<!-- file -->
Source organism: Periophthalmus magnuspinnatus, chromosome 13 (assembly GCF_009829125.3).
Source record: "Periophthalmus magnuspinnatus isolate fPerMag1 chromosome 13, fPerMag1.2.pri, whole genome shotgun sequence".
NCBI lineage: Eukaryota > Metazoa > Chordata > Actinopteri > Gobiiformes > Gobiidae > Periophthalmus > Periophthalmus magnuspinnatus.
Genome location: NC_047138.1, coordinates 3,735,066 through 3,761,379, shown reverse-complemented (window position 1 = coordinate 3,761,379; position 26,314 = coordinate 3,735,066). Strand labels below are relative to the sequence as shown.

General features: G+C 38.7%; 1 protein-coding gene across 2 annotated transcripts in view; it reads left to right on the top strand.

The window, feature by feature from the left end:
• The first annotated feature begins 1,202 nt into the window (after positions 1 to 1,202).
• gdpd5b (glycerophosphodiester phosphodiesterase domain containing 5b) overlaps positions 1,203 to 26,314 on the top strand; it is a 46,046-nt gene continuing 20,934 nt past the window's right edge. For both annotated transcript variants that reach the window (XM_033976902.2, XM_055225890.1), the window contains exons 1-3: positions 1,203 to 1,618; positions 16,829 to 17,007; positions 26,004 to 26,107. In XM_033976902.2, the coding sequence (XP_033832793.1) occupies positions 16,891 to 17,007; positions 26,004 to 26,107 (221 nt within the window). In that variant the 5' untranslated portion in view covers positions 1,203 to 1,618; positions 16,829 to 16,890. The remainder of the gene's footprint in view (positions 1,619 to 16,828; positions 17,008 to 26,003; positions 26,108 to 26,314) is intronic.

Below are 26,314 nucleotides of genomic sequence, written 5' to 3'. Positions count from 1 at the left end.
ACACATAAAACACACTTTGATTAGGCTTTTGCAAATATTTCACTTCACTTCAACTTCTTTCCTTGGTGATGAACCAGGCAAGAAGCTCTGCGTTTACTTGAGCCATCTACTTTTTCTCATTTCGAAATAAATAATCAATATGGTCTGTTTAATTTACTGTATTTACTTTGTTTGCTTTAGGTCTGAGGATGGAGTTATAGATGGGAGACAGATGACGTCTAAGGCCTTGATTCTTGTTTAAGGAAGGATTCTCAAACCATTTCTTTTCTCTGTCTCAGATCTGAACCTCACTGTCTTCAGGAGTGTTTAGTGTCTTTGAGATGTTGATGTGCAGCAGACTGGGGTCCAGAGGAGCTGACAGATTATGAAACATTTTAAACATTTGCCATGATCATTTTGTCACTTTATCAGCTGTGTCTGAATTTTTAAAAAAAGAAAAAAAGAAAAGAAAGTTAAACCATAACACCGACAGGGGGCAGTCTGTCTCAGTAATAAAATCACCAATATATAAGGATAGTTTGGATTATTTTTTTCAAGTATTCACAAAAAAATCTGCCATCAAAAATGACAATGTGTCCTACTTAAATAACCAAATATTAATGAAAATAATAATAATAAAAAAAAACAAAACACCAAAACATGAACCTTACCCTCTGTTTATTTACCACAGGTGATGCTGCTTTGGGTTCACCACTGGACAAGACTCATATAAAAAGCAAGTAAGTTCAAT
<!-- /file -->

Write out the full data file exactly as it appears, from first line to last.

Source organism: Periophthalmus magnuspinnatus, chromosome 13 (assembly GCF_009829125.3).
Source record: "Periophthalmus magnuspinnatus isolate fPerMag1 chromosome 13, fPerMag1.2.pri, whole genome shotgun sequence".
NCBI lineage: Eukaryota > Metazoa > Chordata > Actinopteri > Gobiiformes > Gobiidae > Periophthalmus > Periophthalmus magnuspinnatus.
Genome location: NC_047138.1, coordinates 3,735,066 through 3,761,379, shown reverse-complemented (window position 1 = coordinate 3,761,379; position 26,314 = coordinate 3,735,066). Strand labels below are relative to the sequence as shown.

General features: G+C 38.7%; 1 protein-coding gene across 2 annotated transcripts in view; it reads left to right on the top strand.

The window, feature by feature from the left end:
• The first annotated feature begins 1,202 nt into the window (after positions 1 to 1,202).
• gdpd5b (glycerophosphodiester phosphodiesterase domain containing 5b) overlaps positions 1,203 to 26,314 on the top strand; it is a 46,046-nt gene continuing 20,934 nt past the window's right edge. For both annotated transcript variants that reach the window (XM_033976902.2, XM_055225890.1), the window contains exons 1-3: positions 1,203 to 1,618; positions 16,829 to 17,007; positions 26,004 to 26,107. In XM_033976902.2, the coding sequence (XP_033832793.1) occupies positions 16,891 to 17,007; positions 26,004 to 26,107 (221 nt within the window). In that variant the 5' untranslated portion in view covers positions 1,203 to 1,618; positions 16,829 to 16,890. The remainder of the gene's footprint in view (positions 1,619 to 16,828; positions 17,008 to 26,003; positions 26,108 to 26,314) is intronic.

Below are 26,314 nucleotides of genomic sequence, written 5' to 3'. Positions count from 1 at the left end.
ACACATAAAACACACTTTGATTAGGCTTTTGCAAATATTTCACTTCACTTCAACTTCTTTCCTTGGTGATGAACCAGGCAAGAAGCTCTGCGTTTACTTGAGCCATCTACTTTTTCTCATTTCGAAATAAATAATCAATATGGTCTGTTTAATTTACTGTATTTACTTTGTTTGCTTTAGGTCTGAGGATGGAGTTATAGATGGGAGACAGATGACGTCTAAGGCCTTGATTCTTGTTTAAGGAAGGATTCTCAAACCATTTCTTTTCTCTGTCTCAGATCTGAACCTCACTGTCTTCAGGAGTGTTTAGTGTCTTTGAGATGTTGATGTGCAGCAGACTGGGGTCCAGAGGAGCTGACAGATTATGAAACATTTTAAACATTTGCCATGATCATTTTGTCACTTTATCAGCTGTGTCTGAATTTTTAAAAAAAGAAAAAAAGAAAAGAAAGTTAAACCATAACACCGACAGGGGGCAGTCTGTCTCAGTAATAAAATCACCAATATATAAGGATAGTTTGGATTATTTTTTTCAAGTATTCACAAAAAAATCTGCCATCAAAAATGACAATGTGTCCTACTTAAATAACCAAATATTAATGAAAATAATAATAATAAAAAAAAACAAAACACCAAAACATGAACCTTACCCTCTGTTTATTTACCACAGGTGATGCTGCTTTGGGTTCACCACTGGACAAGACTCATATAAAAAGCAAGTAAGTTCAAT